Counselling put in very simple terms, is a type of relationship in which a specialized person provides help, upon request, to a person who is going through a more difficult period of his life.
There are several types of counselling: psychological counselling, educational, career, legal, real estate, business, pastoral counselling; for each of these fields, there are counsellors specialized in the respective activity.
The differences between counselling and psychotherapy would be: counselling has a preventive role, psychotherapy being a type of intervention in case of chronic problems and in case of crisis situations, Counselling is focused on solving specific problems, psychotherapy on personality restructuring, Counselling has a shorter duration while psychotherapy lasts longer (sometimes even a few years).
The purpose of psychological Counselling:
- self-knowledge and self-discovery of one’s own potential
- personal growth and development
- taking responsibility for decisions made
- self-acceptance and acceptance of others
- positive relationships with others
- increasing the degree of tolerance for frustration
- improving physical and mental health
- inner well-being
- discovering the joy of living.
- is a relationship
- is a special form of communication
- involves listening
- prevents crisis situations – the proactive role
- assumes that one person is helped by another
- assumes that a person helps a group of people
- is a confidential form of providing help
- is based on the principle of personal development
- involves “empowering” people seeking help
- means helping others to identify and clarify their problems
- is an activity performed by professionals
- is guided by certain theories and methods specific to the field
Counselling is not:
- caring like a parent
- treating someone like a doctor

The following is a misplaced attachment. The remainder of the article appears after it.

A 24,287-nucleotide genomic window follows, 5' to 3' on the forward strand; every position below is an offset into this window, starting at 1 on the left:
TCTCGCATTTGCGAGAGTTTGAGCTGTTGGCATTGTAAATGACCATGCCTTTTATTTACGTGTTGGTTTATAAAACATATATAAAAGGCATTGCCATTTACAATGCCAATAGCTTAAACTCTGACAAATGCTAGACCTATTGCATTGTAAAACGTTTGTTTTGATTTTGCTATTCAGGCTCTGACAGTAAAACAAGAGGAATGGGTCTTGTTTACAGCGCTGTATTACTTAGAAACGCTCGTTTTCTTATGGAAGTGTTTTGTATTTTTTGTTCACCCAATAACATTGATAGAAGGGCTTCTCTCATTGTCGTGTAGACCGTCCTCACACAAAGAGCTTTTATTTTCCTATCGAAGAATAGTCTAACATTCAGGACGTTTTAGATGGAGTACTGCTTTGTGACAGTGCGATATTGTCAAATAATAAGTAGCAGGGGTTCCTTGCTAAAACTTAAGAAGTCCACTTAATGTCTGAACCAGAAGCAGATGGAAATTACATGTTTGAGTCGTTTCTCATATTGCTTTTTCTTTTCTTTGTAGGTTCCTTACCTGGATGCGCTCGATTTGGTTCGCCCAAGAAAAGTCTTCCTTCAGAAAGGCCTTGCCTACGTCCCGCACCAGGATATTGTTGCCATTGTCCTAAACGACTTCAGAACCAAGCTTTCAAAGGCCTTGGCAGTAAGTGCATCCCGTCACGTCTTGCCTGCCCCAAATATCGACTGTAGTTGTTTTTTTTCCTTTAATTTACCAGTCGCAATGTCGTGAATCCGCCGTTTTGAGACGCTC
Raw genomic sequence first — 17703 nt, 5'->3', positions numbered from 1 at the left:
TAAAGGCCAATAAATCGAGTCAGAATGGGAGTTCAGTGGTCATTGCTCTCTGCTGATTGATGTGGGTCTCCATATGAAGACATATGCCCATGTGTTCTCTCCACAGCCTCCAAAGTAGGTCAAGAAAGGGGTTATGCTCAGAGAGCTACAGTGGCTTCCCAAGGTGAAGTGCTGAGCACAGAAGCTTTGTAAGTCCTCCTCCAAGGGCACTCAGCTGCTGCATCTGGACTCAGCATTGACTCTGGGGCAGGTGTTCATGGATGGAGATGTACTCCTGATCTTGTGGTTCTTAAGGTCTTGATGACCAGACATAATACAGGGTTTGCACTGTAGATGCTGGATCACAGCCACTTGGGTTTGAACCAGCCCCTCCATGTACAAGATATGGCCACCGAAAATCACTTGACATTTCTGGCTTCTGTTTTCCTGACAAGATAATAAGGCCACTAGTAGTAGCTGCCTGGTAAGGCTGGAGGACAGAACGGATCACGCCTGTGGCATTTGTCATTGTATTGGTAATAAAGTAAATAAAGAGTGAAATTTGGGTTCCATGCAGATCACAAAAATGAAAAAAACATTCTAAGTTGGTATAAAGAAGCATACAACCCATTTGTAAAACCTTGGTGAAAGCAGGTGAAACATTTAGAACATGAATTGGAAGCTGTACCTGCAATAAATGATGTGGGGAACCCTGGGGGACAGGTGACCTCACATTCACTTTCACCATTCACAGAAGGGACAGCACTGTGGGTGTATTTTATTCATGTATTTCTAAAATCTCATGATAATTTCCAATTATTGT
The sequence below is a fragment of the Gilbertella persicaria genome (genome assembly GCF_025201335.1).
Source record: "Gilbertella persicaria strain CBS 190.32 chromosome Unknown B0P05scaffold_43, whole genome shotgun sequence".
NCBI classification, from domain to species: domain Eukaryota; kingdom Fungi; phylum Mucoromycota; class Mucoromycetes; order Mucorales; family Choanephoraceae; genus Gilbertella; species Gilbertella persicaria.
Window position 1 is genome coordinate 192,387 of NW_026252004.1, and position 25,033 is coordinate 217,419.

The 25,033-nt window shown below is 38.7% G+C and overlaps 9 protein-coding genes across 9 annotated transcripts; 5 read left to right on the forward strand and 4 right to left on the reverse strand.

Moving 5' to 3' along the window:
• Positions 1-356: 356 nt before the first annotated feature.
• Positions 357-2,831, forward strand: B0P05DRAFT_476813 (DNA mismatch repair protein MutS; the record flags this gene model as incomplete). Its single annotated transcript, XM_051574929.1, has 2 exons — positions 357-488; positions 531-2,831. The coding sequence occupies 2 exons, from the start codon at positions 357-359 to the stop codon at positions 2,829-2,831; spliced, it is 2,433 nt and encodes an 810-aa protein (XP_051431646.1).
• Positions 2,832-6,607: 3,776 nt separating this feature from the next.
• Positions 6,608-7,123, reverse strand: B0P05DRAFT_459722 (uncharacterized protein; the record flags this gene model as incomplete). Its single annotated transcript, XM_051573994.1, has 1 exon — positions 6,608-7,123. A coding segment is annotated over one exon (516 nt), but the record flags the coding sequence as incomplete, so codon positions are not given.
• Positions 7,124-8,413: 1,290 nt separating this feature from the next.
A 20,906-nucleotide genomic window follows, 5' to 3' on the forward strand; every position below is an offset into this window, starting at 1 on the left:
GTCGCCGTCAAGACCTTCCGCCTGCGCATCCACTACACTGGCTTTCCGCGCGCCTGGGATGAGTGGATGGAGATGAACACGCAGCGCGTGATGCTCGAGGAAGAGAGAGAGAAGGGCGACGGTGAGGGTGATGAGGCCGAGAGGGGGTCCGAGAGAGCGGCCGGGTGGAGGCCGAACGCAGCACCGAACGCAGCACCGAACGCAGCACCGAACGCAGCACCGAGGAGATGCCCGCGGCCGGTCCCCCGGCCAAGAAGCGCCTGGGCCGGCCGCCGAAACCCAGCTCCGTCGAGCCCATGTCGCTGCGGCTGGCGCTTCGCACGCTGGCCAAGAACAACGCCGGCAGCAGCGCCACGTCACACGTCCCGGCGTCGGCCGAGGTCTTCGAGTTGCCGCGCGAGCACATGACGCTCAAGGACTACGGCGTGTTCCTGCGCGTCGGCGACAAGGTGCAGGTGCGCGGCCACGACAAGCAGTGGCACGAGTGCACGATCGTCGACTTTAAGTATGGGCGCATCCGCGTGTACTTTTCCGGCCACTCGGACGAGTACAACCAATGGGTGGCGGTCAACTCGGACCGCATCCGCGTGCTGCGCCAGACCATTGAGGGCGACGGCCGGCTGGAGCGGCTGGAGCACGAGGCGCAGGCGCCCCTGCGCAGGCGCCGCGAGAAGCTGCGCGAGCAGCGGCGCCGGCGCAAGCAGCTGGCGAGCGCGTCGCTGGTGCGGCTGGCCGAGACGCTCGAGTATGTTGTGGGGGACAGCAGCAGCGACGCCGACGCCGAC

- training or teaching
- only use Counselling skills and abilities
The most common mistakes in counselling:
– Excessive use of closed questions- these are questions by which the counsellor acquires factual information (eg, “how long did that relationship last?”). According to it, it would be the predominant use of open-ended questions (“tell me how you felt then?”).
– The use of rhetorical questions to which a certain answer is expected, which would prove that in a certain situation, the counsellor would know better than his client (e.g., “I assume you knew what will follow?”).
-Using tendentious questions that tend to lead the client to block the exploration of their own emotions by suggesting that they adopt socially accepted behaviors (e.g., “I hope you’re not going to be overwhelmed by emotions and give up this marriage?” )
– Avoiding questions that start with “why“ because they tend to block the client and give him the feeling that he is being judged and that he has to justify himself. We will not forget that he is in the Counselling office precisely because he does not understand why he does certain things. It is recommended to use questions that start with “how,” “what,” “which.”
In conclusion, the profession of counsellor goes beyond the field of immediate experience, using certain techniques and strategies acquired through specialized studies, training courses that will give the counsellor the necessary skills: empathy, active listening, ability to communicate, to tolerates differences and what is more important to believe in the client’s resources and in his ability to heal.